What You Learn From Overthinking – And How To Escape

I am guilty of it, I admit. Overthinking has always been a struggle in my life. I am not quite sure if the probability to be an Over-Thinker is higher when you are born in Germany since we generally tend to analyze everything in a very rational way. Or if it is just a personal issue no matter where you are coming from. Independently from its origin – it creates suffering.
Huge amount of suffering. I surely can tell you this from my personal experience. What I have learnt from almost 28 years of excessive overthinking?

Here are my 5 conclusions and personal method of resolution for you :

        1. Maybe the most important point of all: Overthinking cannot be resolved by more overthinking.

          Sounds simple but in reality it is not. I cannot tell you exactly how many hours I have already spent thinking about my overthinking. Sounds ridiculous but is the truth. So please, do not try to resolve overthinking by thinking even more about it.


        2. Tell somebody about your head circus.

          I cannot guarantee that people won’t look at you as if you were crazy. Therefore, it may be better to choose a close friend to start off this kind of conversation. But I really noticed that it helps talking about what’s going on in your head. Especially when you are in a moment that you cannot escape the thought carousel. Talking about it makes you realize after seconds (or hopefully at least after some minutes) that your thoughts are absolutely repetitive and you can and should stop NOW. Somehow I find it easier to interrupt my thought process while or after talking to somebody about it. Probably because speaking out loud your thoughts might either – make you realize how unnecessary they are or – make you get a totally different view on your “issue” or – give you a hint on how to solve a certain topic that’s on your mind or all of the three above. And most importantly, it makes it possible to at least try to let go because you realize, it does not serve you any purpose anymore.

          Which leads to the next conclusion…

        3. Overthinking consists of repetitive thoughts.

          Unfortunately, yes. We do not have all the time new amazing thoughts that are worth to occupy our mind and invade our daily life. Most of the time, when you are an Over-Thinker, you are having the same thoughts over and over again. Normally, it is about a certain topic, moment, conflict, something somebody has said or not said etc. that you cannot let go. So you are thinking about it over and over again, trying to come to any conclusion or thinking about what might should have been said instead of what has been said. Basically, you are trying to change the past which… please excuse the honesty… is not possible anyway.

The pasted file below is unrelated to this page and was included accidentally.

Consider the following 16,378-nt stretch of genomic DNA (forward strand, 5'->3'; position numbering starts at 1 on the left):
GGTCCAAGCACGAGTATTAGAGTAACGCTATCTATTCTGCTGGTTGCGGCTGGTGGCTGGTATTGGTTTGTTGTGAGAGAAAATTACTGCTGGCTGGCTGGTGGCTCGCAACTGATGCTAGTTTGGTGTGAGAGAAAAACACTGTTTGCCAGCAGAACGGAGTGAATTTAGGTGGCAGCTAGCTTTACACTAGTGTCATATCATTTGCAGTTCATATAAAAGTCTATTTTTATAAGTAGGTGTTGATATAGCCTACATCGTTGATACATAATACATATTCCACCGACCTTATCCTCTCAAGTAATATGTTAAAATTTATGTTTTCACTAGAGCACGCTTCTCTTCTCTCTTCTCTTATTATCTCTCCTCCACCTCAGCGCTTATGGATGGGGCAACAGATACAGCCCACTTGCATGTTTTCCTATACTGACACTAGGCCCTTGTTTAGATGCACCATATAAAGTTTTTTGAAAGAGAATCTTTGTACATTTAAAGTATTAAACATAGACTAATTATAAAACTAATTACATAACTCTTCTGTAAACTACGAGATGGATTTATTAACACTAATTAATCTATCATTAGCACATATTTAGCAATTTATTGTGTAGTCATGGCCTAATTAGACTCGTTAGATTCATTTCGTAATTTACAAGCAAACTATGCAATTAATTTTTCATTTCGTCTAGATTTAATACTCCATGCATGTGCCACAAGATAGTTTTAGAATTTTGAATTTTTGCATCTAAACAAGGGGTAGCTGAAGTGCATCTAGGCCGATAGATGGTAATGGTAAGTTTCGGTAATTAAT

Which might make you painfully realize that…

        4. Overthinking makes you miss the moment.

          And that is the saddest conclusion of all. Overthinking your past or your future makes you totally miss the moment. The only “real” thing we truly have to live and experience. While we are thinking over and over about what has happened, should have happened or will happen we absolutely miss what is going on around us at this very moment. The people that are passing by, the conversation we are having with our partner, the wind that is touching our hair, the sound of the birds, the smell of a freshly cooked meal… So many potential experiences we miss because we cannot let go of our repetitive thought.


        5. Let go of your repetitive thought and move on.

          How to do so? My approach within the last months has been the following:
          a) Recognize that you are overthinking.
          b) Identify the main topic that you are currently thinking over and over.
          c) Analyze what might not be resolved yet. If it is difficult to do so alone or you tend to overthink whilst analyzing (very likely), do it together with a friend.
          d) Make inner peace with the thought. The mantra that helps me a lot when I am thinking repeatedly of past situations is “Everything that should have been said or done in that very past moment was said and done exactly how it was supposed to be”. Realize that afterwards it is easy to analyze a past situation with a different perspective. But some things that you wish you had said or done were not supposed to be said and done in that very moment. Because if it was so you would have said or done it, right?
          e) Whatever you were still holding on, let it go.
          f) Move on.
          g) How? By entering the moment. How? By listening, feeling, smelling, hearing what is going on around you.
          h) Feel the inner sense of calmness when achieved g) – also if it was only for a tiny second.
          i) SMILE, because you did it! At least for a moment. j) Overthinking again? Start over with a)

          So please, my beloved Over-Thinkers out there: Neither beat yourself up for being an Over-Thinker nor justify it as a given attribute of your personality. As in so many other things that show up repeatedly in our life there lies a lesson within. Do not fight it. Instead, see it as a practice to become more conscious, a tool to get to know yourself better little by little, and a way to enter the very Moment as often as possible.

          Heart + Live Love Laugh

10 thoughts on “What You Learn From Overthinking – And How To Escape”

  1. I am the worlds worst overthinker and I think this is an amzing way for people to exercise their minds and to allow themselves to see, smell and feel what is right in front of them. Thank you for your lovely words and your advice…miss u!!

  2. This video is so amazing!!! You guys did an incredible job!!! Chris & I love it so much!!! Feels like freedom, feels like living, feels like you guys!!!! Beautiful!!!!? It makes us so happy we love you guys!!! Lauren & Chris

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